Dental insurance (like any other insurance) can seem complicated and confusing.
Fortunately, Dr. Carangelo and the staff at BayRidge Dental in Webster, NY can help. They can help make sense of your dental insurance policy, benefits, co-payments, and other insurance-related matters. And they also offer an affordable dental discount plan as well. Here are a few answers to some of the most commonly asked questions about dental insurance…
How Does Dental Insurance Work?
As with other kinds of insurance, dental insurance works like this: your dental insurance provider pays for some of the costs for dental care – and you must pay the rest.
For example, most dental insurance providers (like BlueCross/BlueShield, Delta Dental, MetLife, Aetna, etc.) typically cover some of the costs. And you must pay for any remaining costs that are not covered by your insurance provider.
Who Files a Dental Insurance Claim?
BayRidge Dental Care makes handling dental insurance easy. As a courtesy to their patients, BayRidge Dental accepts most insurance plans and will estimate what your insurance provider will pay, and electronically file most claims on your behalf.
What Is a Dental Co-Pay or Co-Payment?
Typically, most insurance providers expect you to pay for part of your care and make a “copayment” or “copay” for short. The amount of your co-pay depends upon your dental insurance policy.
Once again, BayRidge Dental strives to make taking care of your teeth as easy as possible. And for payments, they accept cash, check, debit and credit cards (Visa, MasterCard, American Express, Discover, etc.). They also accept payments from flexible spending accounts – and offer generous discounts for pre-payment and to senior citizens.
DHMO, PPO, RDP – WHAT!?
Yeah… trying to understand the different kinds of dental plans can be a bit bewildering (and just in case you really wanted to know: DHMO stands for Dental Health Maintenance Organization; a PPO is a Preferred Provider Organization; and an RDP is a Referral Dental Plan).
But no worries, BayRidge Dental can help you figure out all the abbreviations and better understand your dental plan and benefits.
Coinsurance, Deductibles, and Maximums – Oh My!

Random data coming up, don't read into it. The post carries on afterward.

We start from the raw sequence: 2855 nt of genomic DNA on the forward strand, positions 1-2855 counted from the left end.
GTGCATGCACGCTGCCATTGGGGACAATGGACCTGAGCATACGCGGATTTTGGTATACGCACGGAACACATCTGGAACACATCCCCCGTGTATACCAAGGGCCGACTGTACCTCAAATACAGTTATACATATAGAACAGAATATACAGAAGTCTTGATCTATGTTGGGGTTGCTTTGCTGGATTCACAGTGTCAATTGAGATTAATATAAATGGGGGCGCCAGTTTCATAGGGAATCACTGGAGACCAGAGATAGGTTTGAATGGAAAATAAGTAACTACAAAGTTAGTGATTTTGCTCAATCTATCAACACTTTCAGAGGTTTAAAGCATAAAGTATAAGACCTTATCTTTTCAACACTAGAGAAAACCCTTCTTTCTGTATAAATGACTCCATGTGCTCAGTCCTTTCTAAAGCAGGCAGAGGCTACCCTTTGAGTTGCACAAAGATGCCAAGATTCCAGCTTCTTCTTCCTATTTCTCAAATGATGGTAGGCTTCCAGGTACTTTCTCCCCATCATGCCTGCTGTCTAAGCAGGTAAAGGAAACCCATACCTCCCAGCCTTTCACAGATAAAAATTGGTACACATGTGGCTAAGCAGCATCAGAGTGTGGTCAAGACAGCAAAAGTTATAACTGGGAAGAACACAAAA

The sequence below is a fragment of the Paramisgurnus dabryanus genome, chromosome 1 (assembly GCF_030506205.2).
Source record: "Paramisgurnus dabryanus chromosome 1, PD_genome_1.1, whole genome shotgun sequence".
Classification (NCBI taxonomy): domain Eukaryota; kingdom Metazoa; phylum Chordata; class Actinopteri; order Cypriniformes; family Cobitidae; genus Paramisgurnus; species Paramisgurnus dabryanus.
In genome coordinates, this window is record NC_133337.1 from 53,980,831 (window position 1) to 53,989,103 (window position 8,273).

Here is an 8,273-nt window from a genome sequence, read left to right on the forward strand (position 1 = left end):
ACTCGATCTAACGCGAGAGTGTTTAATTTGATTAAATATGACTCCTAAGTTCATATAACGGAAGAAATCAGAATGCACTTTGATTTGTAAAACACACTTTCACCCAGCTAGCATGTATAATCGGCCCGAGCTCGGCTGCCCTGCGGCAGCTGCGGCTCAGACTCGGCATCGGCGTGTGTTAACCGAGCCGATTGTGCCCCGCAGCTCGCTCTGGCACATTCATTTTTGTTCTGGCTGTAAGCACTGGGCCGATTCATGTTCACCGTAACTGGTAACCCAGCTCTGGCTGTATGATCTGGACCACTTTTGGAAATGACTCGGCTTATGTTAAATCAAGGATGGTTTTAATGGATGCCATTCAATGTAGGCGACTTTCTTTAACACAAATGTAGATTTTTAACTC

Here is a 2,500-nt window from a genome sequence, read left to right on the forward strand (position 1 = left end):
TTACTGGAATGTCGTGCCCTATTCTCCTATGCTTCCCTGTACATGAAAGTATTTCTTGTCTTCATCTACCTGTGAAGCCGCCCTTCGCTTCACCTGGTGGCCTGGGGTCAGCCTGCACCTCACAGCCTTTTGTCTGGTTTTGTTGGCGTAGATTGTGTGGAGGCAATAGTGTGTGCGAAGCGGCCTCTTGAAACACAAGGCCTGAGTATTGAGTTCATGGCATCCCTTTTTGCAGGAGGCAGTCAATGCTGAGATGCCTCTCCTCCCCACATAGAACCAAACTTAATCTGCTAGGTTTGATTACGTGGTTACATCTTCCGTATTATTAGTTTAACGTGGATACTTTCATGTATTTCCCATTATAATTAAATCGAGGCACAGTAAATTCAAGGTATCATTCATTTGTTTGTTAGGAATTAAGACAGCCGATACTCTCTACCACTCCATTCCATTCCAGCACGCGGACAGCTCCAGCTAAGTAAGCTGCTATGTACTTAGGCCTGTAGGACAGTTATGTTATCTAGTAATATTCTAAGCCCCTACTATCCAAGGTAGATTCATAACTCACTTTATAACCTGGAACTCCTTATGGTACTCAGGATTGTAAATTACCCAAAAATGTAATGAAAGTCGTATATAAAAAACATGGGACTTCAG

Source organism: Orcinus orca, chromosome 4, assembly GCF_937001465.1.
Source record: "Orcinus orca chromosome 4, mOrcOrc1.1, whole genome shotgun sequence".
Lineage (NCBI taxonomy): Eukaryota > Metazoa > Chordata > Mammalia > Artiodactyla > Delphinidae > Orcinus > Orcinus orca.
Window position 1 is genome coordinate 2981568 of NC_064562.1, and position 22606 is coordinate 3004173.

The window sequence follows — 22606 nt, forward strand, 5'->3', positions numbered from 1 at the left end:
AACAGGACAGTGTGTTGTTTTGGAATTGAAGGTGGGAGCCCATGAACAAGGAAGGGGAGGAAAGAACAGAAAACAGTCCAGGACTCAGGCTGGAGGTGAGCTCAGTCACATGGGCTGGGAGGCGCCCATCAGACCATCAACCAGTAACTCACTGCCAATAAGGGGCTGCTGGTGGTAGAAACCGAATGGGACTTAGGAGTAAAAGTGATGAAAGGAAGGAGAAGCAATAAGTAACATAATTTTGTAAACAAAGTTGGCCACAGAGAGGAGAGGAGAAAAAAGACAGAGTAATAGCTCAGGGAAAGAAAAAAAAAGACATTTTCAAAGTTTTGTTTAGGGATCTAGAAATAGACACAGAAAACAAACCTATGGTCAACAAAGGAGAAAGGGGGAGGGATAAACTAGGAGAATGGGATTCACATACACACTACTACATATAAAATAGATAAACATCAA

Of course, we’d love to offer a simple explanation of dental insurance and dental benefits. But there are a few other things to consider and factor in as well, namely:
As we mentioned before, as with most kinds of insurance (home insurance, car insurance, etc.), you may be required to pay for part of your dental costs in the form of “coinsurance.” For example, your dental plan may pay 80% of the costs for dental care. And if so, you’re required to pay co-insurance, the remaining 20% in the form of a copayment.
Dental Insurance Deductibles
Adding to the confusion, deductible amounts also need to be considered. Basically, a deductible is the amount you must pay before your insurance will pay for anything. For example, if your dental plan has a $500 yearly deductible, you are responsible for paying the first $500 in expenses – before your insurance will pay for any expenses. And it is only after you have paid the deductible amount that your co-payments are expected. In other words, you’re responsible for covering the costs of dental care up to your deductible amount each year. And if you’re expenses are more than your deductible, then your insurance will pay a portion, and you pay the rest (as a copay). But of course, all of this depends upon your specific dental coverage, plan, and dental benefits.
Lastly, there’s another key part of your dental insurance and dental benefits to consider. That is your annual maximum: the “maximum” amount your insurance will pay per year.
For example, let’s say someone has a dental insurance policy with a “pay-out cap” or “annual maximum” of $2,000. Now let’s suppose that their total dental expenses for this year are $2,200. If so, their insurance will pay up to the annual maximum ($2,000) and they will be expected to pay the remaining $200 (the amount above the $2,000 annual maximum).
If all of this sounds confusing (and it sure can be…) the American Dental Association (ADA) has several resources that explain more about dental insurance, dental benefit plans, and other important matters.
Regarding insurance maximums, it is also interesting to note that when dental insurance plans first came on the scene in the early 1970’s, plans usually had maximums of $1,000. Now some 45 years later, most plan maximums average $1,000 to $1,500 annually. Premiums have only increased since that time, yet given a conservative annual rate of inflation of just 4%, yearly benefit plan maximums should meet or exceed $5,000. This just goes to show that dental insurance is not what it used to be, and will therefore never be a cover-all, rather only a monetary aid to offset your dental needs,
BayRidge Dental: An Easier Way to Handle Dental Insurance Claims…
And if you’re in the greater Rochester area, luckily there’s a better way to sort through the details of dental insurance and dental benefits. Dr. Carangelo and the staff at BayRidge Dental in Webster, NY will gladly help answer any dental insurance questions that you may have.
And one last thing… as with any kind of insurance, dental insurance policies and benefits can vary greatly. So it’s important to know exactly what your dental insurance covers — and does NOT cover.